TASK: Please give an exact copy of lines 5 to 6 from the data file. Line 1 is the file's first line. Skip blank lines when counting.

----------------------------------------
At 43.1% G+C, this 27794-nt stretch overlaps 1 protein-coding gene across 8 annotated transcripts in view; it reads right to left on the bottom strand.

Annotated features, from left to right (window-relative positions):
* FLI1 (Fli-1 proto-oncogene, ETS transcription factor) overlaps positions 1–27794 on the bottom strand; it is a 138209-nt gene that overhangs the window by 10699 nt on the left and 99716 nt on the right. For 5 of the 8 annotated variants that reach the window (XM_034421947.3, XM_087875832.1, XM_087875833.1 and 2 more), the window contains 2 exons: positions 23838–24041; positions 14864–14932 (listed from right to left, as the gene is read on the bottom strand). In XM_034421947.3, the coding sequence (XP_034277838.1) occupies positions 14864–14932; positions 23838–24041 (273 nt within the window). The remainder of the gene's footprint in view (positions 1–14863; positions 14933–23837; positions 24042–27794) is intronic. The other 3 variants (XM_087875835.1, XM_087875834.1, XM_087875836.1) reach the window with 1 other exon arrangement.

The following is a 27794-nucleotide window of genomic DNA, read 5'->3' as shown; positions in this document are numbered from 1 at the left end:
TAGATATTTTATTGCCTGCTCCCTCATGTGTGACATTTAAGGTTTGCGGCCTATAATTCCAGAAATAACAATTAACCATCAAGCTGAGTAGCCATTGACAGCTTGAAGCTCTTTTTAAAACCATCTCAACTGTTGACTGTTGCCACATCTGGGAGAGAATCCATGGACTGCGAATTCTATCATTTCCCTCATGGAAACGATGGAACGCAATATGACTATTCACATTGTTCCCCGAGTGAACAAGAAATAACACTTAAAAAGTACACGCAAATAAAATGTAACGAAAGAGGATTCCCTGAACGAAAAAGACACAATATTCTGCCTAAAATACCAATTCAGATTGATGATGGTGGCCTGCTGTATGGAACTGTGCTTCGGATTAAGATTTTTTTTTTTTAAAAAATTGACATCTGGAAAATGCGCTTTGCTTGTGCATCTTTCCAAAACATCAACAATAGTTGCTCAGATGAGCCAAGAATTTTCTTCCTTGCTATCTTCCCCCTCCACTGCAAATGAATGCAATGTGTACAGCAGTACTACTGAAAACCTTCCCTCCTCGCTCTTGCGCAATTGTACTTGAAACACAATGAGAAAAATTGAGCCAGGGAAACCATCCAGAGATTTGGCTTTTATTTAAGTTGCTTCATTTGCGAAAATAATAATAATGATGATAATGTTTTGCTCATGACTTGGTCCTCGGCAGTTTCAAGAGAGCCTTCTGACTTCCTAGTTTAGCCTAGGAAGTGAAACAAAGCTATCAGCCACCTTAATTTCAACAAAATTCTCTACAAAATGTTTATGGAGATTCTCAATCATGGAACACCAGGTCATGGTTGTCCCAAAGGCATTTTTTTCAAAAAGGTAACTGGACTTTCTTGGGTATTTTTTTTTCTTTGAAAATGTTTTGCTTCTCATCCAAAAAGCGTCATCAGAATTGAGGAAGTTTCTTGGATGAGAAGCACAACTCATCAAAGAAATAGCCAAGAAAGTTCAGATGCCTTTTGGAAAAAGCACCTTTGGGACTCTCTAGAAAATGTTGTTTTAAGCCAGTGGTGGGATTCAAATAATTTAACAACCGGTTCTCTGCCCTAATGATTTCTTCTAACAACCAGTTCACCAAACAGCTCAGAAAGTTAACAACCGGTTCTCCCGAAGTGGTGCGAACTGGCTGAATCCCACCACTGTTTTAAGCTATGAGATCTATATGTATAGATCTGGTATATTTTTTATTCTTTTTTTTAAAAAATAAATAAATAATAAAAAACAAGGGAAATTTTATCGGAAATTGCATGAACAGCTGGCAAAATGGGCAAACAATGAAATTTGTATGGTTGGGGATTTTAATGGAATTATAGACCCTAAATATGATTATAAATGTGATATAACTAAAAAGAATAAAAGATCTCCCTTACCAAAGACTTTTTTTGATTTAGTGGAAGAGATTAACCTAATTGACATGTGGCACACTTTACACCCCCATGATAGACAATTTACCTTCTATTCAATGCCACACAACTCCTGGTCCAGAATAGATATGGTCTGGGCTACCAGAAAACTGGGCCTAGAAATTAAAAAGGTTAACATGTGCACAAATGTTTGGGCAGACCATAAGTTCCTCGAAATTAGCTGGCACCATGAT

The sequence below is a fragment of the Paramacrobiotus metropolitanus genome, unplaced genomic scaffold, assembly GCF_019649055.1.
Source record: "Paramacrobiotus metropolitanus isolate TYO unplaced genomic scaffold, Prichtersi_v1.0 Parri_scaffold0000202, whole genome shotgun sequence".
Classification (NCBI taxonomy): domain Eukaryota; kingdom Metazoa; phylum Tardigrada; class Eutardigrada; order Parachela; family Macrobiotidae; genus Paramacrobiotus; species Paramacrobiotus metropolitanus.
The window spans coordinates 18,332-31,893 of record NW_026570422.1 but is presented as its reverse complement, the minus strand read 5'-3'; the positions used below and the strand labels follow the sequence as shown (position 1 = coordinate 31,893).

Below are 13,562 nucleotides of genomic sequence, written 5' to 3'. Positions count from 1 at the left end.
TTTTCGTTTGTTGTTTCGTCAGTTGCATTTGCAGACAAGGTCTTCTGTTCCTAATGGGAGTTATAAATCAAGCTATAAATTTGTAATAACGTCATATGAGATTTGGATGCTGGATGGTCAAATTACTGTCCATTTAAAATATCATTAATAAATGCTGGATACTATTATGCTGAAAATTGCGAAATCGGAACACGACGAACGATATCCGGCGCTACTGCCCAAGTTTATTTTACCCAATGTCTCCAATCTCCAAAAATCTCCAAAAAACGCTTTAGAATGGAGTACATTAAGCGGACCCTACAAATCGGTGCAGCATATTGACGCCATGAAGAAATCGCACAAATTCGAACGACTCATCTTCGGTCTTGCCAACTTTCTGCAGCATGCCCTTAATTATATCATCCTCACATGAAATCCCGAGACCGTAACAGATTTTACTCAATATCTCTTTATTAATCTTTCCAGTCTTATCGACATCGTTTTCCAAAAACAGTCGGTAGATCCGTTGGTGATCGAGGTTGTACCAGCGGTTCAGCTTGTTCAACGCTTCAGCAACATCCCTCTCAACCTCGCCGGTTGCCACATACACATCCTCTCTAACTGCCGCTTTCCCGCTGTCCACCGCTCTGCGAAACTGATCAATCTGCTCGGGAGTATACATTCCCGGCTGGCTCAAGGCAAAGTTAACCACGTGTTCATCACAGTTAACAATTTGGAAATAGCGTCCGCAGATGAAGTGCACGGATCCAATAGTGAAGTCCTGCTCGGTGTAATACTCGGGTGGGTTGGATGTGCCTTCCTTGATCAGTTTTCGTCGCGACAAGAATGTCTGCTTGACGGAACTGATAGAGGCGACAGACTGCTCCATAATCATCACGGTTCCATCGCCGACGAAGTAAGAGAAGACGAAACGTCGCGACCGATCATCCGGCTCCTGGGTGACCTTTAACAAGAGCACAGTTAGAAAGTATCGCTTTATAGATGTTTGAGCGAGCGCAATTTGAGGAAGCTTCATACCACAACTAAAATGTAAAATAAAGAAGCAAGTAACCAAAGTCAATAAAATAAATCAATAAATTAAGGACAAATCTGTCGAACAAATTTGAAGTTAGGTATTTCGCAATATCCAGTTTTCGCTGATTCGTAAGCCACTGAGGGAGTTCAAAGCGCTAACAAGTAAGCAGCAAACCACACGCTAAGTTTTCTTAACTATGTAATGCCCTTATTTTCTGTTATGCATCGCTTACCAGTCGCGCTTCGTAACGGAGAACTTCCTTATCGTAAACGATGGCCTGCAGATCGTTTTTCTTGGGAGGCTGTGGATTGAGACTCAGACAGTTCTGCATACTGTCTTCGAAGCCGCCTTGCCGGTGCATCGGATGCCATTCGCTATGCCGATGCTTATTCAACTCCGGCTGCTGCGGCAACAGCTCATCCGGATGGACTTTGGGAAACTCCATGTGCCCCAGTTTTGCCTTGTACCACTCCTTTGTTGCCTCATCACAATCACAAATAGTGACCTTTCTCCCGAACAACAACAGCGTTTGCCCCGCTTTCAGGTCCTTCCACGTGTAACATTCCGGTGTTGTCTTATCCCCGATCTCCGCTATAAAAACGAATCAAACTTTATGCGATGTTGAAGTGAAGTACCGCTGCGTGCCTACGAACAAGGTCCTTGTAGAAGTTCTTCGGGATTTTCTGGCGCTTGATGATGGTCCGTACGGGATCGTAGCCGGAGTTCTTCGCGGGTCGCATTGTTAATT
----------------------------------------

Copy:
TAGATATTTTATTGCCTGCTCCCTCATGTGTGACATTTAAGGTTTGCGGCCTATAATTCCAGAAATAACAATTAACCATCAAGCTGAGTAGCCATTGACAGCTTGAAGCTCTTTTTAAAACCATCTCAACTGTTGACTGTTGCCACATCTGGGAGAGAATCCATGGACTGCGAATTCTATCATTTCCCTCATGGAAACGATGGAACGCAATATGACTATTCACATTGTTCCCCGAGTGAACAAGAAATAACACTTAAAAAGTACACGCAAATAAAATGTAACGAAAGAGGATTCCCTGAACGAAAAAGACACAATATTCTGCCTAAAATACCAATTCAGATTGATGATGGTGGCCTGCTGTATGGAACTGTGCTTCGGATTAAGATTTTTTTTTTTTAAAAAATTGACATCTGGAAAATGCGCTTTGCTTGTGCATCTTTCCAAAACATCAACAATAGTTGCTCAGATGAGCCAAGAATTTTCTTCCTTGCTATCTTCCCCCTCCACTGCAAATGAATGCAATGTGTACAGCAGTACTACTGAAAACCTTCCCTCCTCGCTCTTGCGCAATTGTACTTGAAACACAATGAGAAAAATTGAGCCAGGGAAACCATCCAGAGATTTGGCTTTTATTTAAGTTGCTTCATTTGCGAAAATAATAATAATGATGATAATGTTTTGCTCATGACTTGGTCCTCGGCAGTTTCAAGAGAGCCTTCTGACTTCCTAGTTTAGCCTAGGAAGTGAAACAAAGCTATCAGCCACCTTAATTTCAACAAAATTCTCTACAAAATGTTTATGGAGATTCTCAATCATGGAACACCAGGTCATGGTTGTCCCAAAGGCATTTTTTTCAAAAAGGTAACTGGACTTTCTTGGGTATTTTTTTTTCTTTGAAAATGTTTTGCTTCTCATCCAAAAAGCGTCATCAGAATTGAGGAAGTTTCTTGGATGAGAAGCACAACTCATCAAAGAAATAGCCAAGAAAGTTCAGATGCCTTTTGGAAAAAGCACCTTTGGGACTCTCTAGAAAATGTTGTTTTAAGCCAGTGGTGGGATTCAAATAATTTAACAACCGGTTCTCTGCCCTAATGATTTCTTCTAACAACCAGTTCACCAAACAGCTCAGAAAGTTAACAACCGGTTCTCCCGAAGTGGTGCGAACTGGCTGAATCCCACCACTGTTTTAAGCTATGAGATCTATATGTATAGATCTGGTATATTTTTTATTCTTTTTTTTAAAAAATAAATAAATAATAAAAAACAAGGGAAATTTTATCGGAAATTGCATGAACAGCTGGCAAAATGGGCAAACAATGAAATTTGTATGGTTGGGGATTTTAATGGAATTATAGACCCTAAATATGATTATAAATGTGATATAACTAAAAAGAATAAAAGATCTCCCTTACCAAAGACTTTTTTTGATTTAGTGGAAGAGATTAACCTAATTGACATGTGGCACACTTTACACCCCCATGATAGACAATTTACCTTCTATTCAATGCCACACAACTCCTGGTCCAGAATAGATATGGTCTGGGCTACCAGAAAACTGGGCCTAGAAATTAAAAAGGTTAACATGTGCACAAATGTTTGGGCAGACCATAAGTTCCTCGAAATTAGCTGGCACCATGAT

The sequence below is a fragment of the Paramacrobiotus metropolitanus genome, unplaced genomic scaffold, assembly GCF_019649055.1.